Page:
The launch of the ‘form of appointment’ for interior design services last week (DW 2 June) may not have been the stuff of broadsheet headlines, but in the life of the built environment professions it was a significant event.
Its importance does not lie so much in the content – although this should be seen as an essential tool for anyone: architect, interior designer or significant other involved in interior design – but in the fact that this was a successful joint venture between two professional organisations that had never knowingly collaborated before.
It might be said that architects and interior designers/decorators have often enjoyed a rather uneasy relationship. I am delighted that this contract defines the difference between a ‘designer’ and a ‘decorator’ and that the British Interior Design Association, while representing a broad band, distinguishes between the two while recognising the value of both. BIDA is doing a great job in lifting professional standards and bringing ‘discipline to the discipline’ in the form of Continuing Professional Development – over which we shall increasingly co-operate – as well as encouraging professional indemnity insurance, and, of course, the use of formal contracts.
When I took on this job nearly two years ago I was determined to break down barriers in the professions and called for a greater willingness for alliances across the built environment professions and all those involved in place making, urbanism and the making of community. This straddles the physical to the psychological, the exterior to the interior, and much between. I have said that we should think of the Royal Institute of British Architects as the ‘Royal Institute Beyond Architecture’ – reaching out to those we need to work with rather than against them, to create much more than buildings – environments that delight the senses, but also address such vital issues as neighbourhood and climate change. I am trying to avoid that all-pervasive word, sustainable, but this means us all understanding the environmental effect of all that we do, from the selection of a site, to the form of building and the use of materials.
So we may be having a happy flirtation with interior designers – which has the noticeable effect of leavening the mix when they grace the portals of our HQ – but we are also cementing links between technologists and landscape architects, having recently signed accords with both their institutes, and are making moves towards planners, engineers, transport consultants – the authors of ‘moving architecture’ – and contractors and developers. These are all people with whom we should be sharing learning and practice if we are to live up to the promise of delivering a better built environment.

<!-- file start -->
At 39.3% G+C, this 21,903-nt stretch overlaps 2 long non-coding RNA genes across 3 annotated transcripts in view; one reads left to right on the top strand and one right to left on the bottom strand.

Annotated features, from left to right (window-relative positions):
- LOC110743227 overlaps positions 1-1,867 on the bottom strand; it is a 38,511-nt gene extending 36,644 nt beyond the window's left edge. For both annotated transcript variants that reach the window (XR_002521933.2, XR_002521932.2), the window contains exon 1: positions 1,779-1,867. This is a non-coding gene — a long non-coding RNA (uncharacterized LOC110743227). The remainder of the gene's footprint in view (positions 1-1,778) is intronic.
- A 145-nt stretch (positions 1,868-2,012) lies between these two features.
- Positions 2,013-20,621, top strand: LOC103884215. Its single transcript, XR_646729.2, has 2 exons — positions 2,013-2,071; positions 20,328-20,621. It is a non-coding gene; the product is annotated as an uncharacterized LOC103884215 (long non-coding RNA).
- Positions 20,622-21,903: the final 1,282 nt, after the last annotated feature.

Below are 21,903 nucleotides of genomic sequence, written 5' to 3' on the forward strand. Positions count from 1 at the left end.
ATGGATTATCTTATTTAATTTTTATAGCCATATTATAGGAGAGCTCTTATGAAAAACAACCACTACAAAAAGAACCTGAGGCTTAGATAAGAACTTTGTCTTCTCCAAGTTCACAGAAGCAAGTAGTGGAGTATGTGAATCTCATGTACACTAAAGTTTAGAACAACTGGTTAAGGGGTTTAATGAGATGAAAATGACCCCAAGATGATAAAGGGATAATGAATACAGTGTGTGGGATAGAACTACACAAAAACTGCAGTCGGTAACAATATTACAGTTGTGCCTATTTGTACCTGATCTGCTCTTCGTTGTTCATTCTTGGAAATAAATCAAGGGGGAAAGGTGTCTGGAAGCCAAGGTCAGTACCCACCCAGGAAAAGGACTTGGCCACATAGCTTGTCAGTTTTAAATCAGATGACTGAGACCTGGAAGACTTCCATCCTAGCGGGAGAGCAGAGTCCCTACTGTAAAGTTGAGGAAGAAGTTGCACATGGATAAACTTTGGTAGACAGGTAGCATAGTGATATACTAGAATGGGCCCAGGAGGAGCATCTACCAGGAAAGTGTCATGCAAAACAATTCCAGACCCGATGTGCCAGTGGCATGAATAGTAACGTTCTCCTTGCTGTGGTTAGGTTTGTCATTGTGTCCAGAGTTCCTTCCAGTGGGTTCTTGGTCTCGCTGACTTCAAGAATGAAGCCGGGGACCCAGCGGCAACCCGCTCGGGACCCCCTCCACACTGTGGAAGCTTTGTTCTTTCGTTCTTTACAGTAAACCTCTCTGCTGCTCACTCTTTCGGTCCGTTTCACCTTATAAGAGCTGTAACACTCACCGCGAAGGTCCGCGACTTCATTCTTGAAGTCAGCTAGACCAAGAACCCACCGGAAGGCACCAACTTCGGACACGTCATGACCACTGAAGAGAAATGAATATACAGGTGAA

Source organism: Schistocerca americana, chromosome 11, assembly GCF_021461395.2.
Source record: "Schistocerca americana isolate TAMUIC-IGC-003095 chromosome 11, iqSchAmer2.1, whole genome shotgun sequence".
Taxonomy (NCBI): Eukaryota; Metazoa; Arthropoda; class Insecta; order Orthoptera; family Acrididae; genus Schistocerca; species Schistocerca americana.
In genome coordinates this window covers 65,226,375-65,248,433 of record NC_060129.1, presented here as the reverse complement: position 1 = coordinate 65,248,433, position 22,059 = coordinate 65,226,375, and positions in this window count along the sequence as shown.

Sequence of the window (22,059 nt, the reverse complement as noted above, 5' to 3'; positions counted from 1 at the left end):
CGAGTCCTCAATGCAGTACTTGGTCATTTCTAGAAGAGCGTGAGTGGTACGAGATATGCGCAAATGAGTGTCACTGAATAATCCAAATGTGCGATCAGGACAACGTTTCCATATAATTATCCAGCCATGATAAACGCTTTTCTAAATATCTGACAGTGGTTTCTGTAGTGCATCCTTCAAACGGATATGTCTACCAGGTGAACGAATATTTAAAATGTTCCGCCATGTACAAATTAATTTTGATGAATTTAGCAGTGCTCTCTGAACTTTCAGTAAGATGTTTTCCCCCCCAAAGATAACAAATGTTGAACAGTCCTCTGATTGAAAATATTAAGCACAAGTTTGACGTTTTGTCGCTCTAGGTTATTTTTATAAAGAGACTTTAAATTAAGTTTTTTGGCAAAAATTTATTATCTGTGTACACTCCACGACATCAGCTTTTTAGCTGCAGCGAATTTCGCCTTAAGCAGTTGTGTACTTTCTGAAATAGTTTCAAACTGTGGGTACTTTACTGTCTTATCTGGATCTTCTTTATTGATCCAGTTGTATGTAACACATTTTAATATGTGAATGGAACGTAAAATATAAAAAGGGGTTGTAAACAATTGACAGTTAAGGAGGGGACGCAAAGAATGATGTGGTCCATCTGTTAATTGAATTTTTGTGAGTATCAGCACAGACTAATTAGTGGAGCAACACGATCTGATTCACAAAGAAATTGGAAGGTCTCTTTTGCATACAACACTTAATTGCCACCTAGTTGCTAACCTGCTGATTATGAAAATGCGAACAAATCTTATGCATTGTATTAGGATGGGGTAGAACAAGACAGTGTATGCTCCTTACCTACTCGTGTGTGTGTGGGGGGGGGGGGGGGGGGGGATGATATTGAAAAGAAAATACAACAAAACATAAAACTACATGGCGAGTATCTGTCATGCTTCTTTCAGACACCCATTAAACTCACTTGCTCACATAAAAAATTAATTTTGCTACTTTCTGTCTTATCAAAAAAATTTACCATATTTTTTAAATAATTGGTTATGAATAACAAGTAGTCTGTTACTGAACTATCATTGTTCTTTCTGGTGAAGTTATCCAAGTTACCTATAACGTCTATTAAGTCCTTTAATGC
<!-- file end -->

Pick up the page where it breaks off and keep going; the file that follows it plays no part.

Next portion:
There are many others with whom we should also ‘cross dress’ including artists, sociologists and economists. This is in no way a takeover bid, but we have for too long operated in our relatively protected cells and the more cross fertilisation in the form of affiliate membership and shared CPD that we can enjoy, the better.
What I believe we can all share is a determination to fight for good practice. We should, whatever our backgrounds, be driven by the desire to leave a beautiful built legacy. We should be intolerant of the bad and mediocre and should drive those who let us down to raise their standards or quit. The environments in which we live, work, learn and play – and in which we are born, cured or die – are far too important to be left to those who have no real discipline or profession, who inflict their work on all of us.
Amateurism may be a great British trait, but it is not appropriate for the creation of our permanent surroundings, which should be inspirational. The quality of our buildings has a profound effect on our mood and behaviour. We owe it to our children to leave our surroundings better than we found them. I fear we have done the reverse over the past 50 years – especially in the form of that monoculture, the great, car-dependent British housing estate.
So the launch of a new contract may be just that – but behind it is a desire to make a quantum leap in education and practice and to realise that generosity of spirit nearly always produces better results than mean-minded protectionism.
George Ferguson is president of the Royal Institute of British Architects
â€¢ Last week the BIDA and the RIBA launched their joint initiative to work closer on the provision of interior design services through a document called ID/05
â€¢ The next step is to develop joint continuing professional development services, to share information on such issues as professional indemnity insurance, to encourage affiliate membership of each others’ organisations and to party, says Ferguson.